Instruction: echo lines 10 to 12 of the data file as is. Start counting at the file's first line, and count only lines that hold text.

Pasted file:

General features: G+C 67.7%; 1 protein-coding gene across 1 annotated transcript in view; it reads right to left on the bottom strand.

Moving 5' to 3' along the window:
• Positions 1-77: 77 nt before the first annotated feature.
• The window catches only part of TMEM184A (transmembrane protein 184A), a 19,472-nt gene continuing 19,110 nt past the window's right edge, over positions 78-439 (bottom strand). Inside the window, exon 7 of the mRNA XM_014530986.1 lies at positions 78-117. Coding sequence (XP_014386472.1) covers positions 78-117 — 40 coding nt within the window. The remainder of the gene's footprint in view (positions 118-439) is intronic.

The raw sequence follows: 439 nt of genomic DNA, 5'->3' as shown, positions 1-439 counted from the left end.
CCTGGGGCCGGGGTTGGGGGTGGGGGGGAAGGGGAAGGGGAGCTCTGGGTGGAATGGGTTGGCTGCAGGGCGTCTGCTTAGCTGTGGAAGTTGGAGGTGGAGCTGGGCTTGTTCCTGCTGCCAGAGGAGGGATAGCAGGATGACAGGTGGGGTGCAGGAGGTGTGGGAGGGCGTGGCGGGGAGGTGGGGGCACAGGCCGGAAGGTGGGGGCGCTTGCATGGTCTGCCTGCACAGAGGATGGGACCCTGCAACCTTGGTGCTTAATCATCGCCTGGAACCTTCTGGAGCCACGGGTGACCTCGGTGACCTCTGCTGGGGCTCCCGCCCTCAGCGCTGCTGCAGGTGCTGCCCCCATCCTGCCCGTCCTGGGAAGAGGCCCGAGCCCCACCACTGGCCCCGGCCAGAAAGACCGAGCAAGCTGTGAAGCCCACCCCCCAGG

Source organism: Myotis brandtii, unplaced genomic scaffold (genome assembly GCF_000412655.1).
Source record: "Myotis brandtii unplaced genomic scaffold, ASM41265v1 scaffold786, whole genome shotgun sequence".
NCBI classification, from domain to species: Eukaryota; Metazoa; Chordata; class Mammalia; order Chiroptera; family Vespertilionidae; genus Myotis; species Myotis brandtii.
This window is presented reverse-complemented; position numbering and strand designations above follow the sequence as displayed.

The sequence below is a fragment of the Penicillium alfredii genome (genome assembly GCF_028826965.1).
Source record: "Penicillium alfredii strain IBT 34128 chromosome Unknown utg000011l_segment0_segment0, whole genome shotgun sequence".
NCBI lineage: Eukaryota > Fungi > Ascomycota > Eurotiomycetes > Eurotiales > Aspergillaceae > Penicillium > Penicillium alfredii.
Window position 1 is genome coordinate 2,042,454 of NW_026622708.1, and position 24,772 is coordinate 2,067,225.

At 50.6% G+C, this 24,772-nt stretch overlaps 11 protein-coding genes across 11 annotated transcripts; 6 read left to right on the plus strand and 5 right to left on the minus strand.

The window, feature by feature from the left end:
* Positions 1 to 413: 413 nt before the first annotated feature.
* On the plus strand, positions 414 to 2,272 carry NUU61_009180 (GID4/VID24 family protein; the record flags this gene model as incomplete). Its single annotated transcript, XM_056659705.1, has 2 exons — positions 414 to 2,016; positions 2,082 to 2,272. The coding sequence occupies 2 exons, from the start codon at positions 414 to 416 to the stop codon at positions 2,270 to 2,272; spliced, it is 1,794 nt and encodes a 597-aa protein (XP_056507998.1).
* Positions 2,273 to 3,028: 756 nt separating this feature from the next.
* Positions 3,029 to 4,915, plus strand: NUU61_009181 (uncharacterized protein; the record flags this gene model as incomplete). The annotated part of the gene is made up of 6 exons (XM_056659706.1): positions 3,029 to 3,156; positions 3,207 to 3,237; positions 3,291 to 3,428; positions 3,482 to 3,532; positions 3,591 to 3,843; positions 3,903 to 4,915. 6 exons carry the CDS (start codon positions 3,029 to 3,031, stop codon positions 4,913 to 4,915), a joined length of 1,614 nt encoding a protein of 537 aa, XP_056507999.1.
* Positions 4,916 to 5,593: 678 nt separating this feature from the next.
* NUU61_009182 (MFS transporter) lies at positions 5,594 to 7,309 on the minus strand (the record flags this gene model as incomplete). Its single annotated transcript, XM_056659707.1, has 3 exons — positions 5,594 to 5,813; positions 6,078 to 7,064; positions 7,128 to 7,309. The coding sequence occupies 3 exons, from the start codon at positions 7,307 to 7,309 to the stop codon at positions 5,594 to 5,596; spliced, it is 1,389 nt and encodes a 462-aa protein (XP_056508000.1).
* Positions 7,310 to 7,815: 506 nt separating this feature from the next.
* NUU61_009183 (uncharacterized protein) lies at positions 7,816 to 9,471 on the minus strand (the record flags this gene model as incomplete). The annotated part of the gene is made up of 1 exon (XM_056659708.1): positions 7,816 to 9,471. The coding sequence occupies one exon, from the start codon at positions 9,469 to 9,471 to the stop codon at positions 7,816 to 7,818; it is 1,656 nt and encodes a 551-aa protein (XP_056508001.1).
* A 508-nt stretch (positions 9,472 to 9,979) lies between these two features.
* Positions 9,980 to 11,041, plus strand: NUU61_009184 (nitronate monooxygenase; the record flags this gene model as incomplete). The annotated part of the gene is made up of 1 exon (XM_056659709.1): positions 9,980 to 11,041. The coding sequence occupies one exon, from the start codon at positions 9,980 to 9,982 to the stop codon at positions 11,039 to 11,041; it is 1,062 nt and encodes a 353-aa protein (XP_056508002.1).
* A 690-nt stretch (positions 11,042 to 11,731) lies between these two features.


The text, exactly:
This window is presented reverse-complemented; position numbering and strand designations above follow the sequence as displayed.

The sequence below is a fragment of the Penicillium alfredii genome (genome assembly GCF_028826965.1).
Source record: "Penicillium alfredii strain IBT 34128 chromosome Unknown utg000011l_segment0_segment0, whole genome shotgun sequence".